Top Stories of 2019, #18: Marquez’s new nemesis arrives

Arguably the most surprising storyline of the 2019 MotoGP season, Quartararo’s emergence as a genuine frontrunning threat aboard the customer Petronas SRT-run Yamaha was something few predicted ahead of the campaign.

Yet, as the sun set on the 2019 season, the 20-year-old French sensation had amassed seven podiums and six pole positions on his way to a top five placement in the world championship standings. He comfortably beat factory works rider Valentino Rossi and wasn’t far off Maverick Vinales in the race to end the year as the top Yamaha rider.

Quartararo’s junior career in the Moto3 and Moto2 classes can be considered average at best, despite the occasional flash of promise.

By the time SRT had announced him as the second rider in its line-up for its MotoGP assault, he had taken just one grand prix win (albeit losing another to disqualification) and a further three podiums – a disappointing haul for a rider hailed as the next Marquez when he came into Moto3 as the 15-year-old who utterly devastated the field in his CEV Junior World Championship career.

SRT’s decision, which came at the expense of MotoGP veterans like Alvaro Bautista and Bradley Smith, was scrutinised immensely – generating the “bad comments” which would ultimately spur Quartararo onto his sensational year.

But team bosses Razlan Razali and Johan Stigefelt knew the talent Quartararo so embarrassingly displayed in the CEV still exited within – it just needed to be coaxed out of a kid who readily admits the pressure placed on his shoulders from the off in Moto3 got to him.

From the winter, SRT and Yamaha knew it had stumbled onto something good. Quartararo’s ‘B-spec’ Yamaha was upgraded to 2019 engine, albeit with 500rpm less than the other Yamahas to preserve mileage.

In Qatar, he put his bike fifth on the grid. But his lack of experience robbed him on Sunday, as he was forced to start from pitlane having stalled on the grid. What was immediately obvious after this, though, was how quickly he compartmentalised a negative, learned from it and took away the positives.

This was a quality which shone through on a number of occasions throughout the year. Just three races later at Jerez, Quartararo demonstrated this tendency again.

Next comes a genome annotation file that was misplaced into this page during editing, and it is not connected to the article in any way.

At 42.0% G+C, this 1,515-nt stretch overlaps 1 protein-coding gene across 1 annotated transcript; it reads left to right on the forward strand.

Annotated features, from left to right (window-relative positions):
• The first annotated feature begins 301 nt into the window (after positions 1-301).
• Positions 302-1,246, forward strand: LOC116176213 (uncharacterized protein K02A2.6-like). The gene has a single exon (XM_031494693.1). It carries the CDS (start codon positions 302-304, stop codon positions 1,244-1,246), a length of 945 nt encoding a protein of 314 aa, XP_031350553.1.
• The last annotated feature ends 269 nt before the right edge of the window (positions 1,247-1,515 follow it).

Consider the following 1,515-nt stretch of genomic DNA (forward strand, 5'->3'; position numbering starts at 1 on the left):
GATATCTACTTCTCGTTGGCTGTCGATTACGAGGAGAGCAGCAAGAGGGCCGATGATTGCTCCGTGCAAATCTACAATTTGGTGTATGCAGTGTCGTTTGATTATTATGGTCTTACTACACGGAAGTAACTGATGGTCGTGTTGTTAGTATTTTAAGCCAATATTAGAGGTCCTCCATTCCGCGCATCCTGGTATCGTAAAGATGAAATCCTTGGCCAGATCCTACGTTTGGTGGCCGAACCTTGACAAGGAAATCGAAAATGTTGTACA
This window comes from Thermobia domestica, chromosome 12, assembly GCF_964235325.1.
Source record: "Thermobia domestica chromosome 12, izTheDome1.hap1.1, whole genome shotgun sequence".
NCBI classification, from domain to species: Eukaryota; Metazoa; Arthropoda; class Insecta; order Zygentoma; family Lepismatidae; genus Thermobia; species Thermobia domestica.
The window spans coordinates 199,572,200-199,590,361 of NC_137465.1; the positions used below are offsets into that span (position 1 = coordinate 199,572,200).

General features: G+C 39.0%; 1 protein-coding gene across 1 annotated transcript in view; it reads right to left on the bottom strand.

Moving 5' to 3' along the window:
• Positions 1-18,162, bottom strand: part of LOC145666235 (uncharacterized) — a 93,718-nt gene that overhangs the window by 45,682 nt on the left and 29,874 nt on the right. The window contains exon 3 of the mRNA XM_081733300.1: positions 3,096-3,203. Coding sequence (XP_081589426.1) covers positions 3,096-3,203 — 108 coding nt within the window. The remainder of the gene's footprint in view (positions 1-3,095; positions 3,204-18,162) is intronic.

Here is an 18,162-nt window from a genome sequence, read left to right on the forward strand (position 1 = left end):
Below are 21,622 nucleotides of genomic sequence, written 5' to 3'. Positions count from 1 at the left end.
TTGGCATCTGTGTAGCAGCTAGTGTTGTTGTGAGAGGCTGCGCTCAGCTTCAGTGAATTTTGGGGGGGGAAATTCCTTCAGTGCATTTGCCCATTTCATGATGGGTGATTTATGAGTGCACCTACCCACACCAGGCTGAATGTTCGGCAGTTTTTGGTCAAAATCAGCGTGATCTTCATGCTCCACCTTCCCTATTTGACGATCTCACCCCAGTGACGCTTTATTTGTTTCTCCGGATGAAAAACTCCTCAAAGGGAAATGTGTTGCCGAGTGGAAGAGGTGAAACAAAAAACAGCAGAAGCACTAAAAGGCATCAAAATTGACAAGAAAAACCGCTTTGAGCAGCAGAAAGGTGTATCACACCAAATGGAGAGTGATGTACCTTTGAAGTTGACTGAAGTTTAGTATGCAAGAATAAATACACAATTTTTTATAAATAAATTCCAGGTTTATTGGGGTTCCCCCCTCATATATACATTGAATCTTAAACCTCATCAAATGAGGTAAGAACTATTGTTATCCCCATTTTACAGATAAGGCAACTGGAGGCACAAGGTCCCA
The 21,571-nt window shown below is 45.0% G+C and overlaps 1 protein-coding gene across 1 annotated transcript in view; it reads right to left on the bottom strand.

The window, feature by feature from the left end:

Running second in the race, a broken gear linkage led to a heartbreaking retirement and a debut podium being snatched from his hands. Devastated at first, the mere fact he had been in that position to begin with was enough for him to justify calling the day a success.

The day before he displayed his raw speed, guiding his M1 to a first pole position. One-lap speed would be a constant of his year, as he stormed to pole at Catalunya, Assen, Buriram, Sepang and Valencia, while stepping onto the front row at Mugello, Sachsenring, the Red Bull Ring, Misano, Aragon, Motegi and Phillip Island.

In races he grew more consistent, leading 73 laps across the campaign. He converted his Catalunya pole into his first podium finish in second, just 10 days after an arm-pump operation, which he took to be fit for the demands of Assen. In Holland he was third, and repeated that result at Yamaha’s weakest venue in Austria.

But it was at Misano where he really shone. Leading for most of the race, he absorbed massive pressure from Marquez. The Honda rider ultimately came out on top, although with just three corners to spare. It seems, though, that Quartararo’s race was a statement to Marquez.

“The real winner, who did the best race, was Fabio,” Marquez said after that race. “Fabio showed to all of us – I already knew [this] – that he has the potential, the talent, the bike, the team to fight for the championship next year.

“And I believe – I will try to avoid this – from now till the end of the season he will be a tough contender, and he will win some races. We will try to avoid this, but I predict next year he will be a tough contender for the championship.”

The pair locked horns again in Thailand, this time Quartararo taking the fight to the very last corner.

Though Marquez had beaten Quartararo in combat, he was all too aware that the threat to him is very real. This was evidenced at Sepang in qualifying, as the Honda rider deliberately shadowed Quartararo throughout the session in an effort to get inside his rival’s head.

But in doing so Marquez crashed heavily, causing the shoulder injury he had to have operated on in the winter. Quartararo, meanwhile, obliterated the lap record to seal pole.

For the first time it now appears a rider who is truly capable of usurping Marquez has arrived – and it is the rider very few believed deserved his opportunity with SRT when it was confirmed some 15 months ago.

Quartararo’s debut season has shades of Johann Zarco’s campaign with Tech 3 in 2017. But Quartararo led more laps, scored more podiums than the double Moto2 champion’s two Yamaha years combined and scored more poles than any rookie other than Marquez. And, crucially, he displayed a certain flair on-track that was absent from Zarco’s Yamaha days.

Of course, 2020 will prove a major test. With factories set to be knocking on his door to offer 2021 contracts, the pressure to live up to his status as a Marquez-beater will weigh heavy.

But, unlike when he came to grand prix racing surrounded by similar hype, the Quartararo that stunned the paddock in 2019 looks more than capable of coping.

Click here to see the list of Top 20 stories so far.

Fabio Quartararo, Petronas Yamaha SRT

Photo by: Gold and Goose / Motorsport Images

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